Count on a modest break-in period with the CZ 712 before it functions with light loads. It is more difficult to describe a shotgun’s performance than a rifle. There is no small group at 100 yards. Handling is everything. The CZ 712 Utility handles as well as any shotgun and is a very versatile and useful shotgun. I find it more useful than most. The CZ 712 Utility is a bargain and one I recommend highly.

The Mossberg 500 and Remington 870 top many shooters’ list for quality budget tactical shotguns, but the CZ 712 is proving itself on the range and in the hands of shooters. Have you ever fired the CZ 712? How did it perform for you? How does the CZ 712 rank compared to a Mossberg, Remington, or Benelli? Share your answers in the comment section.

  • black silhouette target torn to shreds from shotshells
  • Bolt and cocking handle on the CZ 712 shotgun
  • open cylinder choke tube
  • Bob Campbell shooting the CZ 712 12 gauge shotgun at an outdoor range
  • CZ 712 shotgun 12 gauge black synthetic stock and forearm, left profile
  • Several boxes of 12 gauge shotshells
  • Loading port on the CZ 712 12 gauge shotgun
  • two shotgun chokes and choke wrench
  • Spacers to allow changing the camber of the stock.
  • Bob Campbell shooting the CZ 712 12 gauge shotgun with a cloud of smoke from multiple shots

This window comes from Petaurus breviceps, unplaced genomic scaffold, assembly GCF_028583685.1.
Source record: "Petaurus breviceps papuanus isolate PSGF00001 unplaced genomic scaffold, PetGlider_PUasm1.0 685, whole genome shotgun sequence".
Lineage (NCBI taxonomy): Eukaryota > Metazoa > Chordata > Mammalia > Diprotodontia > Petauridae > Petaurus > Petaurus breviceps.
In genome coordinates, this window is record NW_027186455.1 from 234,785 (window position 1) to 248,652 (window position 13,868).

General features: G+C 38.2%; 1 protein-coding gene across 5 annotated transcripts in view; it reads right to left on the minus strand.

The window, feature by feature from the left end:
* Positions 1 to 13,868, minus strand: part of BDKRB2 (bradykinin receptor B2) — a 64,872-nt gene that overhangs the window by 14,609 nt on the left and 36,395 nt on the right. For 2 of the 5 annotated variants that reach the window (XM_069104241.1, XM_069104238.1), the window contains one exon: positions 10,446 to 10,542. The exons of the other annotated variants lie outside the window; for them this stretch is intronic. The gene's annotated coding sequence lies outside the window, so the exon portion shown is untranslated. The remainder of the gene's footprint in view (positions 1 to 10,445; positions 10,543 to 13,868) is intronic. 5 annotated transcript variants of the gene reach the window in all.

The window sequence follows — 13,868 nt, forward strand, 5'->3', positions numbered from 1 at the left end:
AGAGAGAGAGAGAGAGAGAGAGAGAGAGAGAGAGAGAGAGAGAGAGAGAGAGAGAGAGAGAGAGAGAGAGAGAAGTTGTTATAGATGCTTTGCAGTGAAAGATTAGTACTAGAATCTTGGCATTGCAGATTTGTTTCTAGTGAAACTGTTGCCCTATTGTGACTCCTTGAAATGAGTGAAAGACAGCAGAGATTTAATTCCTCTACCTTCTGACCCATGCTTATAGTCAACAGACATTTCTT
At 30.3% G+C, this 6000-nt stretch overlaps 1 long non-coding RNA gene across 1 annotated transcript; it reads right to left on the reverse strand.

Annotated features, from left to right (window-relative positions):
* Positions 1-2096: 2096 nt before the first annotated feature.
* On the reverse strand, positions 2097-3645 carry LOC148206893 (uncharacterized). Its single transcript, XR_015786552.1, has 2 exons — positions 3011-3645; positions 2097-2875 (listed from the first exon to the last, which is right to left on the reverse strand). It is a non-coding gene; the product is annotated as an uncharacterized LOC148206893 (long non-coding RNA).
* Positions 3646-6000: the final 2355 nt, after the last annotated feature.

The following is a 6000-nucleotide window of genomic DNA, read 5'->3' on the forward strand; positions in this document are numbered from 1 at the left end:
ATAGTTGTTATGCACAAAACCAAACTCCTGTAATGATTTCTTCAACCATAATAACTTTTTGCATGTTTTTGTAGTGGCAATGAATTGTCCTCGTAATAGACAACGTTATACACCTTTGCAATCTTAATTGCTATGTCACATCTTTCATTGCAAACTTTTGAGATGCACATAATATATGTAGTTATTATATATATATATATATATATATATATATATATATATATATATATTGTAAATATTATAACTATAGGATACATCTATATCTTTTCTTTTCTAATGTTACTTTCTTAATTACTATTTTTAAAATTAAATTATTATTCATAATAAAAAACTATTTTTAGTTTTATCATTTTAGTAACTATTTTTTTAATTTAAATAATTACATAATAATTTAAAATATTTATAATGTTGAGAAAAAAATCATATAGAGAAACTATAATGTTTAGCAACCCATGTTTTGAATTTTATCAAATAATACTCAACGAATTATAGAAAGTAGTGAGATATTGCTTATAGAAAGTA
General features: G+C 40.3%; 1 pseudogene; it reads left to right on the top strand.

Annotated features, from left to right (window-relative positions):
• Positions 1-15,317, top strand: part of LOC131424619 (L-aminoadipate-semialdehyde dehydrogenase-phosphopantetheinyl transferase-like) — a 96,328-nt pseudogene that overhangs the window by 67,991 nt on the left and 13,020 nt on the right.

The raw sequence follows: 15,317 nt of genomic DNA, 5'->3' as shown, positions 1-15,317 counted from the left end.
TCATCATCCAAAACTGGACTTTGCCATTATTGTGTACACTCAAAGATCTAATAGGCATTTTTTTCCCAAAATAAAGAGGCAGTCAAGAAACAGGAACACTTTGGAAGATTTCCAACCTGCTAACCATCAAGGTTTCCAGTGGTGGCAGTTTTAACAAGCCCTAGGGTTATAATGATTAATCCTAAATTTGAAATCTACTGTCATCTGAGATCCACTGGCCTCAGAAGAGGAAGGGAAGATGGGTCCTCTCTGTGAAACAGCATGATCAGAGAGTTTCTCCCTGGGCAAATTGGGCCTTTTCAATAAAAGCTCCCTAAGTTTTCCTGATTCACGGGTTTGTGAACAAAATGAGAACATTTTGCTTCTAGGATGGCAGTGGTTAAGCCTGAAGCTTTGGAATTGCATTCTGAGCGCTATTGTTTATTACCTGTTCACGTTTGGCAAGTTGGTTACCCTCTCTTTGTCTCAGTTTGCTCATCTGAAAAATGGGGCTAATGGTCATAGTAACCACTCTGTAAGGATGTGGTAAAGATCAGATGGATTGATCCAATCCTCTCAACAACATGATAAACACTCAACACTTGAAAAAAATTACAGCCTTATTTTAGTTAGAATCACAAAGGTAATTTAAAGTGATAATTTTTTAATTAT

• Bob Campbell shooting the CZ 712 12 gauge shotgun
  • Blue silhouette paper target with multiple holes from birdshot
  • CZ 712 shotgun 12 gauge black synthetic stock and forearm, right profile

About the Author:

Bob Campbell

Bob Campbell’s primary qualification is a lifelong love of firearms, writing, and scholarship. He holds a degree in Criminal Justice but is an autodidact in matters important to his readers. Campbell considers unarmed skills the first line of defense and the handgun the last resort. (He gets it honest- his uncle Jerry Campbell is in the Boxer’s Hall of Fame.)

Campbell has authored well over 6,000 articles columns and reviews and fourteen books for major publishers including Gun Digest, Skyhorse and Paladin Press. Campbell served as a peace officer and security professional and has made hundreds of arrests and been injured on the job more than once.

He has written curriculum on the university level, served as a lead missionary, and is desperately in love with Joyce. He is training his grandchildren not to be snowflakes. At an age when many are thinking of retirement, Bob is working a 60-hour week and awaits being taken up in a whirlwind many years in the future.

Published in
Black Belt Magazine
Combat Handguns
Rifle Magazine
Gun Digest
Gun World
Tactical World
SWAT Magazine
American Gunsmith
Gun Tests Magazine
Women and Guns
The Journal Voice of American Law Enforcement
Police Magazine